good dog: the elephant in the room
When our audiences walk into the auditorium for good dog the first thing they notice on stage is a massive 3 x 3 black cubic structure. It’s been described as ‘stark‘, ‘deceptively simple‘ and ‘ominously evoking dingy tower blocks‘.
This ominous block is an artistic concept endearingly named ‘The Elephant in the Room’, designed by Amelia Jane Hankin who also worked on our summer 2016 production bricks and pieces. Evoked by tower blocks, charred matches and an array of themes and emotions explored in the play, this set is as multiple as the narratives good dog serves to tell – the Elephant speaks, acts as a cornershop, a train platform, lights up and provides our Boy with a view, a place to reflect, observe and above all, get that lucky feeling.
Amelia has been kind enough to give us a moodboard and a generous slice of her mind so you can get to know what inspired her vision. Scroll a bit further and you’ll see a time-lapse of the set build at Watford Palace Theatre.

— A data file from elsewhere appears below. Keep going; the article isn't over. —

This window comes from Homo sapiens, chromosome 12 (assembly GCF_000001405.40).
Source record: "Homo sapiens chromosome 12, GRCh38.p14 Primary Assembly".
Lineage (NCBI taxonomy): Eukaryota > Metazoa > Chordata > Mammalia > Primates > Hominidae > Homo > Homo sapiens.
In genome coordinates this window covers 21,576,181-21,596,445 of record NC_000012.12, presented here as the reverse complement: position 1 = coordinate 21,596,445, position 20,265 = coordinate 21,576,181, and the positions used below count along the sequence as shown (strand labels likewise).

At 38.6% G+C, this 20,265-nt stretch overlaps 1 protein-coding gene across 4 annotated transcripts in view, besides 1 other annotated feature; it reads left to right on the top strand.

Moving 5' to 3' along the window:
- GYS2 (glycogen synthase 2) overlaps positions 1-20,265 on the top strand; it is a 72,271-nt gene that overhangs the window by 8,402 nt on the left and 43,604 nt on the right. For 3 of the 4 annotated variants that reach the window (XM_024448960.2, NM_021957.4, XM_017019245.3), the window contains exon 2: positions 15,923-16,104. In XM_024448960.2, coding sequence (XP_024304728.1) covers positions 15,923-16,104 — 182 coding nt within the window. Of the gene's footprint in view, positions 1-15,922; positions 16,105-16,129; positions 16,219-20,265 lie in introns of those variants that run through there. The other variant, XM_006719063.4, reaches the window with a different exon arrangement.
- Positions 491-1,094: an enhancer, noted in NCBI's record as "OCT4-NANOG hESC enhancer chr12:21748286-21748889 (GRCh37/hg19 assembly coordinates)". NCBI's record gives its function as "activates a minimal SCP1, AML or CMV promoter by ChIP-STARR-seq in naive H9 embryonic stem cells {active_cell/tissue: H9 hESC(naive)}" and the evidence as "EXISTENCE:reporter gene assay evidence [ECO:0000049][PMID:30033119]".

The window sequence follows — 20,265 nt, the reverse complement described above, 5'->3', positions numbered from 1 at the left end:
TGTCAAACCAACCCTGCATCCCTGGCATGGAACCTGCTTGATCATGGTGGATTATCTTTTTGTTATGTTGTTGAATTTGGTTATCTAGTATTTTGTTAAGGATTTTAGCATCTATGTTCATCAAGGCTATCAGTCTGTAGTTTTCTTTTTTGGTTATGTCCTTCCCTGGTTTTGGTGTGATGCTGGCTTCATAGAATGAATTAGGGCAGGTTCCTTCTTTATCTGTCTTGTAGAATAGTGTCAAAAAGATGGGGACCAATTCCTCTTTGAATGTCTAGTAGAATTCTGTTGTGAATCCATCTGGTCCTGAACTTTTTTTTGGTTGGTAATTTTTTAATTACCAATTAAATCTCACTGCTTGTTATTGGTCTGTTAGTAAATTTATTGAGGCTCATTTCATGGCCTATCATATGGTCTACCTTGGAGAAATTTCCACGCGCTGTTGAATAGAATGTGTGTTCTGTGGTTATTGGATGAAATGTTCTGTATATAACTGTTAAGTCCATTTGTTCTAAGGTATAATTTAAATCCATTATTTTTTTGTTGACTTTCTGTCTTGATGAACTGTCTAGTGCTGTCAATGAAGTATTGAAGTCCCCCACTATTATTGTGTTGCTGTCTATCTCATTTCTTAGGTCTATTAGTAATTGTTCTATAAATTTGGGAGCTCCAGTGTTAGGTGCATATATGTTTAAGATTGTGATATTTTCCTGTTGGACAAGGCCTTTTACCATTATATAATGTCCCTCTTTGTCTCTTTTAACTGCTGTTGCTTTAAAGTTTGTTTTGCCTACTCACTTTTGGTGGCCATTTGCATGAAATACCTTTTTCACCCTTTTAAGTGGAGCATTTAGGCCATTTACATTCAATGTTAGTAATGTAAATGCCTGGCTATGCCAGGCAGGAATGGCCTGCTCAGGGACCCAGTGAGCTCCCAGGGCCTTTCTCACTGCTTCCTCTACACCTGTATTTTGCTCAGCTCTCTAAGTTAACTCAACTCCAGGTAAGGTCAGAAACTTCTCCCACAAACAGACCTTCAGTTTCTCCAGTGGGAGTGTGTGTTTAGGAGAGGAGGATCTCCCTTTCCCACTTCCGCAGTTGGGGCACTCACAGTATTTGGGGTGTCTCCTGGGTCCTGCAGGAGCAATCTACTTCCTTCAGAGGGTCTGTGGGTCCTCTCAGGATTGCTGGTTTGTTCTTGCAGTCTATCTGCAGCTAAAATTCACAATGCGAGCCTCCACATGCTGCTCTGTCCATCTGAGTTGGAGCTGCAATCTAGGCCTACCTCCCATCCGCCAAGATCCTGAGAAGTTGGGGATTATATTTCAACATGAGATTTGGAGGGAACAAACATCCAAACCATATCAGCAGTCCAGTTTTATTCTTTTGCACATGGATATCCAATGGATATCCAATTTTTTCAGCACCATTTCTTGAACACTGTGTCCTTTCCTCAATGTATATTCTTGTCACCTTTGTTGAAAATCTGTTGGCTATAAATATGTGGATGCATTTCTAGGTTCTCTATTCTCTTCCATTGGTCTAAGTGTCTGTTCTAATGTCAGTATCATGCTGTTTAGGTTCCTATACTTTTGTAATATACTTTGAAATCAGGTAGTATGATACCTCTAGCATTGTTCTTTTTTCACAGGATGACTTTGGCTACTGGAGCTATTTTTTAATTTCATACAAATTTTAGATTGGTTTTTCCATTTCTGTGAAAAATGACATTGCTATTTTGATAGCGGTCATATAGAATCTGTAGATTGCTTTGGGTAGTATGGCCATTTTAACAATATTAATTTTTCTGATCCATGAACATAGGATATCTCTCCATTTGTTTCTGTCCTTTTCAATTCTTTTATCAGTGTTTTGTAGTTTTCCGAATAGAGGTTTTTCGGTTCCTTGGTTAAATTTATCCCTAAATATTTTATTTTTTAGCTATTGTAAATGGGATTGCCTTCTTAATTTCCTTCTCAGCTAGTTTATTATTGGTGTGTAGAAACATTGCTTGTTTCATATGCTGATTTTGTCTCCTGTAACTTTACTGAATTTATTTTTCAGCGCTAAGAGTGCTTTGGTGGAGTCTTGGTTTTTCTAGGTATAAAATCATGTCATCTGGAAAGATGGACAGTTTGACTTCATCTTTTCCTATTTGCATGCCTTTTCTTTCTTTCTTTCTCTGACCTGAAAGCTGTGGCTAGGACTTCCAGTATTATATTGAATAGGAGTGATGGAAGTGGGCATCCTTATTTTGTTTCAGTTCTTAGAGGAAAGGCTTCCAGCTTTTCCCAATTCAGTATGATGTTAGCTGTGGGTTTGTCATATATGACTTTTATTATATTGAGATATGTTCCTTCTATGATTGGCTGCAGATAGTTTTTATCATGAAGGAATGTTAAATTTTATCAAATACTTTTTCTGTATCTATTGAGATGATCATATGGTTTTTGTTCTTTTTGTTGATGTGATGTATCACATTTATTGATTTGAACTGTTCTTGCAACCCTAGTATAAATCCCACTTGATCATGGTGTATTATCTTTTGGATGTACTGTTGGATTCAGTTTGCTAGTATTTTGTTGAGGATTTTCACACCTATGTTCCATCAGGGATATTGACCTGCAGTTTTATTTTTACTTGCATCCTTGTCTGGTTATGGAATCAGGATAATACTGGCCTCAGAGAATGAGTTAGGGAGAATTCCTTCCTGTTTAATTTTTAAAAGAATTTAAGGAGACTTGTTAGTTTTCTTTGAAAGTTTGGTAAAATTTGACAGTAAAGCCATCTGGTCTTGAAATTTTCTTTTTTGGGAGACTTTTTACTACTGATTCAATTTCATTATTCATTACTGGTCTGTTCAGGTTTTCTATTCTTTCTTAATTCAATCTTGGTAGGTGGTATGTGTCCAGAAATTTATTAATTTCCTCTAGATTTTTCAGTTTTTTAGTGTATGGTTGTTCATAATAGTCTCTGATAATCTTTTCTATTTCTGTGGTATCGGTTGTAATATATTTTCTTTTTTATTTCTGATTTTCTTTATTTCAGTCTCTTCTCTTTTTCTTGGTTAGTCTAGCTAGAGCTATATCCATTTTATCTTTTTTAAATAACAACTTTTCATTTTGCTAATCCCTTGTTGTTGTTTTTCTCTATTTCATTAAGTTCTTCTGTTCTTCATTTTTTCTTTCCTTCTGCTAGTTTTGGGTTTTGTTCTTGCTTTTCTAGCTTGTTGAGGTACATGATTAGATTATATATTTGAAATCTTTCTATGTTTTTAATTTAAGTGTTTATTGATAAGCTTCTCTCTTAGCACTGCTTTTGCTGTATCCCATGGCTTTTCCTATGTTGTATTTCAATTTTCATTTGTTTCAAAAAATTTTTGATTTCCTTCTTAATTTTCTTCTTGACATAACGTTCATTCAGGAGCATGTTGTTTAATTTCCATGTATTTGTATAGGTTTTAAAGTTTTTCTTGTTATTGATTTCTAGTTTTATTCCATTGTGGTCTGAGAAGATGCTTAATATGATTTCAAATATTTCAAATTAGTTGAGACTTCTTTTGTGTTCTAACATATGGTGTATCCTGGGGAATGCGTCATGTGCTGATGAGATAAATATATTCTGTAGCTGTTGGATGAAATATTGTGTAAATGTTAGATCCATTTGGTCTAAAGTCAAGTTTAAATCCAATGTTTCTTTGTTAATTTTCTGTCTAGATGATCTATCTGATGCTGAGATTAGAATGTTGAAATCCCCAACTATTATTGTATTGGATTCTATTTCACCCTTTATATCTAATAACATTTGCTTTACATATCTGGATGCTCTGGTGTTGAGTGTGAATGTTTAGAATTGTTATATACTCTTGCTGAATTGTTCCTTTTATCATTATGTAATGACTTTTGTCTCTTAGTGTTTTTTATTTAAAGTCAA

The top three images are of our model set.
The concept for the design was inspired by our response to the script in the form of feelings and themes such as frustration, anger, blurred lines, harsh realities, corruption, bottling up, bursting out, deconstruction, repetition, tension, hope, creativity, 80’s London riots and design flaws of council estate e.g. anonymity, merge of public and private space, lack of surveillance and low light.
We knew at the beginning the set wasn’t naturalistic but it needed to frame the actor and allow them to own and be in control of the space rather than vice versa, and that fire/burning/brightness should be represented in some way.
Mood board images include those of shadow, strong shafts of light, burning, charring, nooks, nothing spaces, repetitive lines and pattern in relation to blocks and lines of balconies and cages/bars and similarity of estate design to prison lay out design, closing in, light, suspense, faith spaces and eroding concrete.
good dog is at The Albany for its final stop and will be running until 11 March. Get your tickets.